Hopkins Stuns Holy Family Catholic In HS Centrals Final

A Hopkins Hurt player winds up a forehand at the 2014 High School Central Regionals.
Photo by Alex Fraser — UltiPhotos.com

When talking about the historically dominate high school ultimate teams, Hopkins Hurt (27-6) from Minnetonka, Minnesota, is always on the short list. The program is renowned thanks to its passionate leadership and its extensive alumni presence in the sport today. Last weekend, Hopkins added a new page to its book with a stunning 13-4 upset over the previously-undefeated Holy Family Catholic.

During the past two seasons Hopkins and Holy Family Catholic Revolution (35-1), respectively, won the first two High School Central Regional Championships. As ultimate has grown in the surrounding Great Lakes and Midwest area, Hopkins has been increasingly on a level playing field — more schools can give them competition. Last season, Hopkins lost to Neuqua Valley 10-12 in the semifinals, unable to retain their Centrals title.

Hopkins came into the 2014 Central Championship as the second overall seed behind the perennial favorite and undefeated Holy Family Catholic. HFC had won many games against stout competition all over the country, including one 15-5 win over Hopkins at the Chicago Invite.

Despite losing once to the seemingly invulnerable squad from Cincinnati, that did not slow Hopkins down when time came to face off during the Centrals Championship final. With no third place game for the open division and the girl’s squad, HERt, done with their games, many players came to watch and root on Hopkins pull out the victory. Those people were not disappointed when Hurt came out firing on all cylinders, taking half 7-1 and eventually the game.

With one month in between Paideia Cup and Centrals, Hopkins had time to evaluate and prepare in order to achieve their goal of winning Centrals. “As any program does we work with these kids all season to peak at Centrals,” Coach Erin Mirocha said, describing their journey. “We were lucky to be able to watch the Paideia Cup final between Holy Family Catholic and Carolina Friends, so we were familiar with the major threats from Holy Family going into Centrals.”

Outside of having time to become the most improved team in the country, how did Hopkins exactly pull off the upset? “I do not think the factors that contributed to our success are limited to what happened in the final itself,” said Mirorcha. “Each of our 19 boys contributed to every win we had over the weekend.” Hopkins had impressive wins all weekend long including an 11-9 nail bitter over Neuqua Valley, and a 13-4 win over in-state foe Edina in the semifinals.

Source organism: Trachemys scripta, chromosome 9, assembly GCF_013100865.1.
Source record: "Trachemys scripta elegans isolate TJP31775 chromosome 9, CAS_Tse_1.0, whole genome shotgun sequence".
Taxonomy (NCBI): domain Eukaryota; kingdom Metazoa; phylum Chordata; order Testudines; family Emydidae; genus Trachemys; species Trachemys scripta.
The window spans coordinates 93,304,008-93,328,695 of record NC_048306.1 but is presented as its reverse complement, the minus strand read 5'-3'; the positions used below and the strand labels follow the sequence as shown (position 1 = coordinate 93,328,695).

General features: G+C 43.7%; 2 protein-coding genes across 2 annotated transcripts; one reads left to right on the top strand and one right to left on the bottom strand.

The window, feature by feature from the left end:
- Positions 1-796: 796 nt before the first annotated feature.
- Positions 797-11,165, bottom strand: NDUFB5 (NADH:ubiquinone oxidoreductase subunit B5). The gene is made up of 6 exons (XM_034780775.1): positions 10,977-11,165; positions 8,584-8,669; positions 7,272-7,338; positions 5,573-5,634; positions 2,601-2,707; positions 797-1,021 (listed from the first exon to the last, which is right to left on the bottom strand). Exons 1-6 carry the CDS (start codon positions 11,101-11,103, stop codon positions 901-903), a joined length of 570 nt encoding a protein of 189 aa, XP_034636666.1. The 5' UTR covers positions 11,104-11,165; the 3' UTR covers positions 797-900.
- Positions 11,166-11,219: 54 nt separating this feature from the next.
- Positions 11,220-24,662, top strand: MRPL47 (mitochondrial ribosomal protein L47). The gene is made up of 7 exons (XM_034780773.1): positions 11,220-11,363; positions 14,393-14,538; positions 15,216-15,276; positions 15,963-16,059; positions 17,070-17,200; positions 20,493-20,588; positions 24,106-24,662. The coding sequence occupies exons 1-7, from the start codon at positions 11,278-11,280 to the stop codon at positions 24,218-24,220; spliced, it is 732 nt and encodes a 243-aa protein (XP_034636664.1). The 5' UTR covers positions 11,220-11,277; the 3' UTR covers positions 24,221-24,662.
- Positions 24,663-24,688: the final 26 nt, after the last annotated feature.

With an extensive bench and depth at Hopkins’ disposal, rested starters and bench players gaining confidence contributed to the fast 6-0 run at the start of the final. “I know that Holy Family played a tighter rotation all weekend and had to play their stud seven against Neuqua Valley in their semifinal to stave off a last minute run,” said Mirocha.

Holy Family won 13-10 against Neuqua, but a second half surge forced them to keep using their starting line consisting of junior world player Dominic Schuster and young AUDL star Nicholas Bissonnette.

Another that contributed in the infamous victory was their force hammer and upwind/downwind strategy. Second Hurt coach Lou Abramowski devised a zone tactic that forced the Revolution into lots of turnovers in the windy conditions. “Zone in wind is one of our strengths; hint Minnesota weather in spring, so Holy Family’s zone against us made our boys even more excited.” Hurt’s offense never gave the Revolution a short field to work with; they always pushed the disc in upwind situations and in downwind possessions always valued possession.

Mirocha described how her boys played “out of their minds”, and was truly a spectacle to see with their sideline full of players and parents giving energy to those on the field, as momentum carried Hopkins to their second Central Championship in three years.

  1. Eric Williams
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    Eric Williams is a youth reporter for the Southern Region. His passion for youth ultimate began his senior year of high school. Eric flipped from playing in high school to coaching his alma mater, Independence High School, for four years. He plans to graduate by the end of 2016 from the University of Tennessee-Chattanooga and pursue becoming a full-time, multi-media journalist for the sport of Ultimate.

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